There are many types of dynamic loads. Periodic loads vary cyclically with time. Nonperiodic loads do not have a specific pattern of variation with time. Impulsive dynamic loading is independent of the motion of the structure. Impactive dynamic loading includes the interaction of all external and internal forces and thus depends on the motions of the structure and of the applied load.
To define a loading within the context of a dynamic or transient analysis, one must specify the direction and magnitude of the loading at every instant of time. The loading may come from either time-dependent forces being applied directly to the structure or from timedependent motion of the structures supports, such as a steel frame subjected to earthquake loading.
The term response is often used to describe the effects of dynamic loads on structures.
More specifically, a response to dynamic loads may represent the displacement, velocity, or acceleration at any point within a structure over a duration of time.
A reciprocating or oscillating motion of a body is called vibration. If vibration takes place in the absence of external forces but is accompanied by external or internal frictional forces, or both, it is damped free vibration. When frictional forces are also absent, the motion is undamped free vibration. If a disturbing force acts on a structure, the resulting motion is forced vibration (see also Art. 3.53).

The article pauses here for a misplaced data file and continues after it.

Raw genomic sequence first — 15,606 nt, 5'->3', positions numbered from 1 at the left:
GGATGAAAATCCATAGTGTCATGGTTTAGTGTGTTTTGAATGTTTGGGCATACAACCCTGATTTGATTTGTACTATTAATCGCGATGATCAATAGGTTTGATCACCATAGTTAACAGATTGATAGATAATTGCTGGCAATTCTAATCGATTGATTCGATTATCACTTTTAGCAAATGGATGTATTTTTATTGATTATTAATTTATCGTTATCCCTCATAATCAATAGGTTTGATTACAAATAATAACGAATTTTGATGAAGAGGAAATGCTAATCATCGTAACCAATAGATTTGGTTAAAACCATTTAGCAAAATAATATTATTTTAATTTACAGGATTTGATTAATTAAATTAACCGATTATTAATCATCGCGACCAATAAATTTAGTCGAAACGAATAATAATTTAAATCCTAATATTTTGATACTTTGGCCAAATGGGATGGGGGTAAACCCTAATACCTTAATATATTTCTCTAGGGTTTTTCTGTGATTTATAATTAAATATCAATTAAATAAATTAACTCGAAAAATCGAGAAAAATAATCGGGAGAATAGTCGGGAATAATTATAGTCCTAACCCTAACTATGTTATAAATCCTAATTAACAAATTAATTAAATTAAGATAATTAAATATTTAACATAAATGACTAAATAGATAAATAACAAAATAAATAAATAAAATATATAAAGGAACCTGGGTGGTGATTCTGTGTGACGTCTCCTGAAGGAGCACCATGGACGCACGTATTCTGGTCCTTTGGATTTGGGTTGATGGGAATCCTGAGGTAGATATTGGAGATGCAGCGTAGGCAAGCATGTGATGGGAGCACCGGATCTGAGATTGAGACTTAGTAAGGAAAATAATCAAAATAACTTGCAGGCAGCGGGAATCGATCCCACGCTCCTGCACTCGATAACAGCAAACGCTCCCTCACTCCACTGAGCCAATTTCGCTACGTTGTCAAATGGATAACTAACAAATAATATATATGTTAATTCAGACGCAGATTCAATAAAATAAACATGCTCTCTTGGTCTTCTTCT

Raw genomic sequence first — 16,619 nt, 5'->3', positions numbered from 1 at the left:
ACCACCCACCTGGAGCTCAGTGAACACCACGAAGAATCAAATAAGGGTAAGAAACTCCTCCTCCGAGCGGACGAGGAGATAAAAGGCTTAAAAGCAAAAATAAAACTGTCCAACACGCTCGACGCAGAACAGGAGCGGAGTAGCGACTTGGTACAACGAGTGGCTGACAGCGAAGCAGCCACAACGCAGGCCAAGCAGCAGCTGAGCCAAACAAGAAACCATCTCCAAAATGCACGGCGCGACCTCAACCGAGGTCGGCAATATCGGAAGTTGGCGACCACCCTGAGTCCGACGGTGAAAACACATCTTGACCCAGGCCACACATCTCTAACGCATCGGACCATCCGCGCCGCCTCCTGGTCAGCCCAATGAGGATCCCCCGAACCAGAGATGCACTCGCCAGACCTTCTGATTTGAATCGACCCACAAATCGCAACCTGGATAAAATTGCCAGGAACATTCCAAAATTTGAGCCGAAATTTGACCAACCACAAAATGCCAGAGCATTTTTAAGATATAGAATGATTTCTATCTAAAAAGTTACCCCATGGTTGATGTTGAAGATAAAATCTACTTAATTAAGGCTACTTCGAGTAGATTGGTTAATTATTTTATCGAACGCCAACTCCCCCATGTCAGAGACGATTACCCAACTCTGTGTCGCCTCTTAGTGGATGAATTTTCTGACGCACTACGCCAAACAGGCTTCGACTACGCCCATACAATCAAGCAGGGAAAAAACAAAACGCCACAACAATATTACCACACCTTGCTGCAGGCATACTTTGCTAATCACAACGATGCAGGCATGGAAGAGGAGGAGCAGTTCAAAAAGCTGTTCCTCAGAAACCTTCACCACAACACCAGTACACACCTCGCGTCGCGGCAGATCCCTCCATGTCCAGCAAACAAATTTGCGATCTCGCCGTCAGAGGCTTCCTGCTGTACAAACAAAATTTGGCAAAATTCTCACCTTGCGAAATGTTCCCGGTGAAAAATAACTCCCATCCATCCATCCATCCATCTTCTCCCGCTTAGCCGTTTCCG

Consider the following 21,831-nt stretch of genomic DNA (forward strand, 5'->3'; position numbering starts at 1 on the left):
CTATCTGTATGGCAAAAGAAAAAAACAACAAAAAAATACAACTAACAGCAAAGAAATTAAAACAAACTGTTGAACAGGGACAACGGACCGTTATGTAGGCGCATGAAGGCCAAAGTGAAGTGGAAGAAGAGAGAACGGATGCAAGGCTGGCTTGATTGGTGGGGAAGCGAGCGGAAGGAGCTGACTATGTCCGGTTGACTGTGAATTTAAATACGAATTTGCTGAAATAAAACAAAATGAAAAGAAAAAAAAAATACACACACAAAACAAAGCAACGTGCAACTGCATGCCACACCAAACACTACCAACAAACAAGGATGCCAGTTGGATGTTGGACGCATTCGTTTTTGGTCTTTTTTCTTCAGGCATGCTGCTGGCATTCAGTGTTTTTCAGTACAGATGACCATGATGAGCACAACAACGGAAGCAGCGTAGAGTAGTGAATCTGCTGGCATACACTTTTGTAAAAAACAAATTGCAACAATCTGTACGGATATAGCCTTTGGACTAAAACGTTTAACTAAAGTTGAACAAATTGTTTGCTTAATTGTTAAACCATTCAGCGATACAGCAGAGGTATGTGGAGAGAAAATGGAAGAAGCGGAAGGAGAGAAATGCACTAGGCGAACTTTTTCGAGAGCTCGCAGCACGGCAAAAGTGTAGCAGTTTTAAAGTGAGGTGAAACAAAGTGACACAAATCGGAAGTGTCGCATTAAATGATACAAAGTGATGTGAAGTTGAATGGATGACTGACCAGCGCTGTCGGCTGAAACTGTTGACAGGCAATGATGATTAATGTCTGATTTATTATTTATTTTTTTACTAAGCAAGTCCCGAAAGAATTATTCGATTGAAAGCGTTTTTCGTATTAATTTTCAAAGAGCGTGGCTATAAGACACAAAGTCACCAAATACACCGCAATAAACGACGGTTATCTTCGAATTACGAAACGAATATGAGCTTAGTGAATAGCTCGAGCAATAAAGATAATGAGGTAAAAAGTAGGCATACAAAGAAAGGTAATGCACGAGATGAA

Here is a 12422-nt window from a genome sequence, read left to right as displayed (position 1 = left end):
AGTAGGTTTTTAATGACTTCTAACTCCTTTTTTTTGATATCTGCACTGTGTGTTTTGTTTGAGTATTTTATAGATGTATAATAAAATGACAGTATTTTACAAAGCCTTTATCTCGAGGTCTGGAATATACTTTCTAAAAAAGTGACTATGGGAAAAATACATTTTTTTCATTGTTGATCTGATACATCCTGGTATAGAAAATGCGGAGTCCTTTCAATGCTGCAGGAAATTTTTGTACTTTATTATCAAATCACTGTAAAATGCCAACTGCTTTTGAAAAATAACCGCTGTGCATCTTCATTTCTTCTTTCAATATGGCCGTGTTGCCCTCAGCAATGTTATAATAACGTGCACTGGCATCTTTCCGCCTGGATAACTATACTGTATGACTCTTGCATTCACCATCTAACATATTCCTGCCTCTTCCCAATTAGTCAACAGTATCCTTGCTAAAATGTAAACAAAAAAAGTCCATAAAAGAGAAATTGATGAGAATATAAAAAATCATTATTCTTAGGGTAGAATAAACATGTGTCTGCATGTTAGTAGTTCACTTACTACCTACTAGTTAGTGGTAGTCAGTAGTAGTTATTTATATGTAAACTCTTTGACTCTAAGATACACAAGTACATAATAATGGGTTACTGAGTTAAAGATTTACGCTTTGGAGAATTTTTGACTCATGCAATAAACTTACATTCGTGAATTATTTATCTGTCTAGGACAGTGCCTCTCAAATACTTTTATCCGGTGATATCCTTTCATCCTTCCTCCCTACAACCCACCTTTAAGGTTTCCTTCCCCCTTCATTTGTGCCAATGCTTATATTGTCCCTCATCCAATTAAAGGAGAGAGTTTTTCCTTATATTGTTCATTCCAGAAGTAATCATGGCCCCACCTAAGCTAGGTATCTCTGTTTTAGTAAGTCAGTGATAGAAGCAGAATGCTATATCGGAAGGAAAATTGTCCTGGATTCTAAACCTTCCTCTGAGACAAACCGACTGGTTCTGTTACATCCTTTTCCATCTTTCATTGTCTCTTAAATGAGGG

In Art. 3.36, the concept of a degree of freedom is introduced. Similarly, in the context of dynamics, a structure will have n degrees of freedom if n displacement components are required to define the deformation of the structure at any time. For example, a mass M attached to a spring with a negligible mass compared with M represents a one-degree-offreedom system (Fig. 99a). A two-mass system interconnected by weightless springs (Fig. 3.99b) represents a two-degree-of-freedom system. The beam with the uniformly distributed mass in Fig. 3.99c has an infinite number of degrees of freedom because an infinite number of displacement components are required to completely describe its deformation at any instant of time.
Because the behavior of a structure under dynamic loading is usually complex, corresponding analyses are generally performed on idealized representations of the structure. In such cases, it is often convenient to represent a structure by one or more dimensionless weights interconnected to each other and to fixed points by weightless springs. For example, the dynamic behavior of the beam shown in Fig. 3.99c may be approximated by lumping its distributed mass into several concentrated masses along the beam. These masses would then be joined by members that have bending stiffness but no mass. Such a representation is often called an equivalent lumped-mass model. Figure 3.99d shows an equivalent fourdegree- of-freedom, lumped-mass model of the beam shown in Fig. 3.99c (see also Art. 3.53).